Veterans Affairs Secretary: VA Health Care Will Not be Privatized on our Watch

Here we are, eight months into the Donald Trump presidency, and his administration continues to be embattled as it has yet to pass any significant legislation, and even struggles to come up with a general consensus even within itself and the GOP. They seemingly are split over everything from the southern border wall, to what constitutes bigotry, and most importantly healthcare.

Now, it seems as if it may be the nation's veterans who will be caught in limbo as [the Mitch McConnell and Paul Ryan led majority GOP congress stumbles around in the darkness trying to find the balance between standing with a republican president while still standing for...something?

How Did We Get Here?

The timeliness of the healthcare treatment received by veterans at the VA has long been a hot topic. Somewhere north of two hundred veterans have died waiting on care in Arizona, and Los Angeles has seen a comparable amount of veterans who died with pending VA appointments.

However, all of this turmoil within Veterans Affairs has led to much speculation regarding the future of the government entity. A little over two months ago, President Trump signed a VA reform bill, the implications of which many have interpreted to mean that the Trump Administration will move to privatize the VA. As is usually the case with the republican party, they intend to offer the patient alternatives to government care that will "hopefully" improve the overall quality of care received by the veteran.

However, as Suzanne Gordon, the author of the book “The Battle for Veterans' Healthcare: Dispatches from the Frontlines of Policy Making and Patient Care," indicated in an article that she wrote for "The Hill", there simply is no data to substantiate any claims that private hospitals provide better medical care to its patients than does the Va.

There is no survey that a patient can take to compare and contrast the quality of actual medical procedures performed at a VA hospital

and at a private one. With that being stated, it is undoubtedly the wish of the veteran involved that the first treatment suffices, eliminating the necessity to have the same procedure done at another hospital, even though this may provide an opportunity for comparison.

What Privatization Will Mean For Veterans

One of the attributes that makes the VA system a stalwart in the care of veterans is the fact that VA hospitals are uniquely equipped to care for the unique injuries and conditions that veterans face. The Veterans Health Administration, or VHA, is a division of the Department of Veterans Affairs, or the VA, which makes the hospital a government entity. Most of the staff are federally employed and trained, (the VA hospitals train more doctors than any of the country's private hospitals), and they are disciplined to treat the country's most valuable assets, our warriors.

There is no question that the VHA system has been over inundated and mired in scandal, and President Trump is rightfully addressing the issue, as is his job to do, but it seems that every time the president addresses an important problem, the question arises, "Could the fix be worse than the problem?" If the Administration's handling of the civilian healthcare system, (Obamacare), is any indicator of what veterans have to look forward to, than they made need to strap up for a long, rocky, and in the end, ineffective ride.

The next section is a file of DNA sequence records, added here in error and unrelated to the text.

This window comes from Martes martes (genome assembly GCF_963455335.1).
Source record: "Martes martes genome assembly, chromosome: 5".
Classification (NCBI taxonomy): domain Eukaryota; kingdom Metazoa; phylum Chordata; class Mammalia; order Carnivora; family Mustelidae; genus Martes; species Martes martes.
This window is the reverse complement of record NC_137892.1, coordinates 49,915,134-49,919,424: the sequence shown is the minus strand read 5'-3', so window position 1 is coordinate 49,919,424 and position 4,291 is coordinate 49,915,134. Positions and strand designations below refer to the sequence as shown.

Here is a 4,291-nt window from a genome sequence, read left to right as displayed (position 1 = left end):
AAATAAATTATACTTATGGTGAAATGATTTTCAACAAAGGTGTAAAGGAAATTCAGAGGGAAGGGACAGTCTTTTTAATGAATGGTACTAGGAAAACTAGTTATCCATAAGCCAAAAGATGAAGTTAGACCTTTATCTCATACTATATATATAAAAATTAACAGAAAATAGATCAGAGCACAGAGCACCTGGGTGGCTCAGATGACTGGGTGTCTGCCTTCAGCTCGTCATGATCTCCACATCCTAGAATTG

The GOP's stance towards healthcare has always been that citizens should have the right to control their own healthcare with as little prodding from Uncle Sam as possible. What this translates to is that overpriced medical services are the fiduciary duty of the patient and their private insurer, but even for the GOP, the veterans have always justly been the exception to this rule. A minute few would argue against the country's, and by extension, the tax payer's duty to the defenders of America's many freedoms.

The VA is a federal hospital that specializes in the care that soldiers need, and fittingly the bill is footed by the tax payers. Privatization of their care would remove many veterans from the care that they need the most, and then charge them for that disservice. That's why David Shulkin, the Secretary of the Department of Veterans Affairs, wrote in an Op Ed for "USA Today" that VA Healthcare will not be privatized on our watch.

Can We Take Them At Their Word?

Given the Administration's early struggles to efficiently legislate and govern with so many democrats, and even moderate republicans, at Capitol Hill in a state of enmity with the White House, it is tempting to write Shulkin's bold statement off as double speech, especially considering what it means to give a patient receiving federal care more options for private care.

However, Shulkin gives very strong evidence for his claim, stating in his op ed that "we expect to spend $50 billion on health care services within VA and $12.6 billion on VA community care in fiscal 2018." He also went on to state that due to an increased workforce and capacity to treat patients that the VA is annually treating 3 million more soldiers per year than in 2014. All of this happened in accord with the expansion of private services offered to soldiers and vets to alleviate the pressure on the seemingly imploding VA healthcare system. This is solid proof that when hospitals compete, patients win.

The Trump Administration has had a rocky first eight months in office, much due to its own controversial and combative nature, but at some point a win for the White House has to mean a win for the country...or at least its veterans. And that's something that we can all feel good about.